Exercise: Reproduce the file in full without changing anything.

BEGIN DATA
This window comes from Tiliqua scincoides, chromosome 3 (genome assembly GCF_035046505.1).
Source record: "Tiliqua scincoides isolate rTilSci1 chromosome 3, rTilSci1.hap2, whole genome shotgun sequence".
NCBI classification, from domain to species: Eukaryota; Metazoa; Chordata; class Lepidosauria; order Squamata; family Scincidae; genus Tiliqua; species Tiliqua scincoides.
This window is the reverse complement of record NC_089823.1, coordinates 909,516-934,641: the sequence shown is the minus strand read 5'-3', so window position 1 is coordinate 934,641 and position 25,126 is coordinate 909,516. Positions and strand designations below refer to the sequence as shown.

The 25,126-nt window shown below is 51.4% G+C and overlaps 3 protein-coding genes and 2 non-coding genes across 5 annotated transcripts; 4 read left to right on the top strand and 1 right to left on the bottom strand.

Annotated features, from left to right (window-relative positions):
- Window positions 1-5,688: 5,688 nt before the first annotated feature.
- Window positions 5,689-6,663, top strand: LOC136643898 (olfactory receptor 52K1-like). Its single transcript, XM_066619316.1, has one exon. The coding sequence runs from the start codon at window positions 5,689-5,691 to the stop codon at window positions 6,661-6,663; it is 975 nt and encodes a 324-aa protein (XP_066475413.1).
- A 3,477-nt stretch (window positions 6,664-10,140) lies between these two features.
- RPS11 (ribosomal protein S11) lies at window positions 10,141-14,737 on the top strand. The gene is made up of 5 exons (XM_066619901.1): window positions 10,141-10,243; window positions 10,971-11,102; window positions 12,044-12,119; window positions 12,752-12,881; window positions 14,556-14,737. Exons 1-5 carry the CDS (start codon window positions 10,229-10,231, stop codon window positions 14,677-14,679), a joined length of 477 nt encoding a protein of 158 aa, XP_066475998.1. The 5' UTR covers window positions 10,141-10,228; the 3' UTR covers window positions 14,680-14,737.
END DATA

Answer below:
This window comes from Tiliqua scincoides, chromosome 3 (genome assembly GCF_035046505.1).
Source record: "Tiliqua scincoides isolate rTilSci1 chromosome 3, rTilSci1.hap2, whole genome shotgun sequence".
NCBI classification, from domain to species: Eukaryota; Metazoa; Chordata; class Lepidosauria; order Squamata; family Scincidae; genus Tiliqua; species Tiliqua scincoides.
This window is the reverse complement of record NC_089823.1, coordinates 909,516-934,641: the sequence shown is the minus strand read 5'-3', so window position 1 is coordinate 934,641 and position 25,126 is coordinate 909,516. Positions and strand designations below refer to the sequence as shown.

The 25,126-nt window shown below is 51.4% G+C and overlaps 3 protein-coding genes and 2 non-coding genes across 5 annotated transcripts; 4 read left to right on the top strand and 1 right to left on the bottom strand.

Annotated features, from left to right (window-relative positions):
- Window positions 1-5,688: 5,688 nt before the first annotated feature.
- Window positions 5,689-6,663, top strand: LOC136643898 (olfactory receptor 52K1-like). Its single transcript, XM_066619316.1, has one exon. The coding sequence runs from the start codon at window positions 5,689-5,691 to the stop codon at window positions 6,661-6,663; it is 975 nt and encodes a 324-aa protein (XP_066475413.1).
- A 3,477-nt stretch (window positions 6,664-10,140) lies between these two features.
- RPS11 (ribosomal protein S11) lies at window positions 10,141-14,737 on the top strand. The gene is made up of 5 exons (XM_066619901.1): window positions 10,141-10,243; window positions 10,971-11,102; window positions 12,044-12,119; window positions 12,752-12,881; window positions 14,556-14,737. Exons 1-5 carry the CDS (start codon window positions 10,229-10,231, stop codon window positions 14,677-14,679), a joined length of 477 nt encoding a protein of 158 aa, XP_066475998.1. The 5' UTR covers window positions 10,141-10,228; the 3' UTR covers window positions 14,680-14,737.